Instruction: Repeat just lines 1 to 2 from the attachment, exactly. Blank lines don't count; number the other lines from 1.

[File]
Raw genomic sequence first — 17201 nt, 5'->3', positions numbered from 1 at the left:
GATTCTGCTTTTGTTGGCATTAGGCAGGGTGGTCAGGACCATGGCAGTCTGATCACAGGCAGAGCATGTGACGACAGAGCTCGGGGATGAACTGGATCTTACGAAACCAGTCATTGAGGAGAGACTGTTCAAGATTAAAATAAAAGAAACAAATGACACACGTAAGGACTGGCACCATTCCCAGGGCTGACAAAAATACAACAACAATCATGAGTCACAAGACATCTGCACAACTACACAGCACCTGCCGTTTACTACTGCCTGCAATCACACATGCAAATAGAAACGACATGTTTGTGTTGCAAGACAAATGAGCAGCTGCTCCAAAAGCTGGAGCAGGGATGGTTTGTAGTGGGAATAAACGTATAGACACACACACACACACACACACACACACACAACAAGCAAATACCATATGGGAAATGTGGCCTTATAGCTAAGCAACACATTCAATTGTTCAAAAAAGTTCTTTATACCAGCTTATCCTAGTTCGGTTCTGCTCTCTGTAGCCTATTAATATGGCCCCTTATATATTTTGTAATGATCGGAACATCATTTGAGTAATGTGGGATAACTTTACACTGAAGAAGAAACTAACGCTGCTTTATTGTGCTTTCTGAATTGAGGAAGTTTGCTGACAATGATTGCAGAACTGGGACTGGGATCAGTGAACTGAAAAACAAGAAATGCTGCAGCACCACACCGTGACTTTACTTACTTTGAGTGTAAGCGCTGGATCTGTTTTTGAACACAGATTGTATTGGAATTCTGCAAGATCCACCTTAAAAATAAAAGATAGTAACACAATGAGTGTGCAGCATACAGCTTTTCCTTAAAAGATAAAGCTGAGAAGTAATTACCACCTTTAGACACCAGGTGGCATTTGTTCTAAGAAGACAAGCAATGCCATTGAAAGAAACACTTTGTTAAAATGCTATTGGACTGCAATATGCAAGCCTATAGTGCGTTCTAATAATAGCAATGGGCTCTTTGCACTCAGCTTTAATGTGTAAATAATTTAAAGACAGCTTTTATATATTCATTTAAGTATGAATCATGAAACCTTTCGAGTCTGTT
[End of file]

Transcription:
Raw genomic sequence first — 17201 nt, 5'->3', positions numbered from 1 at the left:
GATTCTGCTTTTGTTGGCATTAGGCAGGGTGGTCAGGACCATGGCAGTCTGATCACAGGCAGAGCATGTGACGACAGAGCTCGGGGATGAACTGGATCTTACGAAACCAGTCATTGAGGAGAGACTGTTCAAGATTAAAATAAAAGAAACAAATGACACACGTAAGGACTGGCACCATTCCCAGGGCTGACAAAAATACAACAACAATCATGAGTCACAAGACATCTGCACAACTACACAGCACCTGCCGTTTACTACTGCCTGCAATCACACATGCAAATAGAAACGACATGTTTGTGTTGCAAGACAAATGAGCAGCTGCTCCAAAAGCTGGAGCAGGGATGGTTTGTAGTGGGAATAAACGTATAGACACACACACACACACACACACACACACACAACAAGCAAATACCATATGGGAAATGTGGCCTTATAGCTAAGCAACACATTCAATTGTTCAAAAAAGTTCTTTATACCAGCTTATCCTAGTTCGGTTCTGCTCTCTGTAGCCTATTAATATGGCCCCTTATATATTTTGTAATGATCGGAACATCATTTGAGTAATGTGGGATAACTTTACACTGAAGAAGAAACTAACGCTGCTTTATTGTGCTTTCTGAATTGAGGAAGTTTGCTGACAATGATTGCAGAACTGGGACTGGGATCAGTGAACTGAAAAACAAGAAATGCTGCAGCACCACACCGTGACTTTACTTACTTTGAGTGTAAGCGCTGGATCTGTTTTTGAACACAGATTGTATTGGAATTCTGCAAGATCCACCTTAAAAATAAAAGATAGTAACACAATGAGTGTGCAGCATACAGCTTTTCCTTAAAAGATAAAGCTGAGAAGTAATTACCACCTTTAGACACCAGGTGGCATTTGTTCTAAGAAGACAAGCAATGCCATTGAAAGAAACACTTTGTTAAAATGCTATTGGACTGCAATATGCAAGCCTATAGTGCGTTCTAATAATAGCAATGGGCTCTTTGCACTCAGCTTTAATGTGTAAATAATTTAAAGACAGCTTTTATATATTCATTTAAGTATGAATCATGAAACCTTTCGAGTCTGTT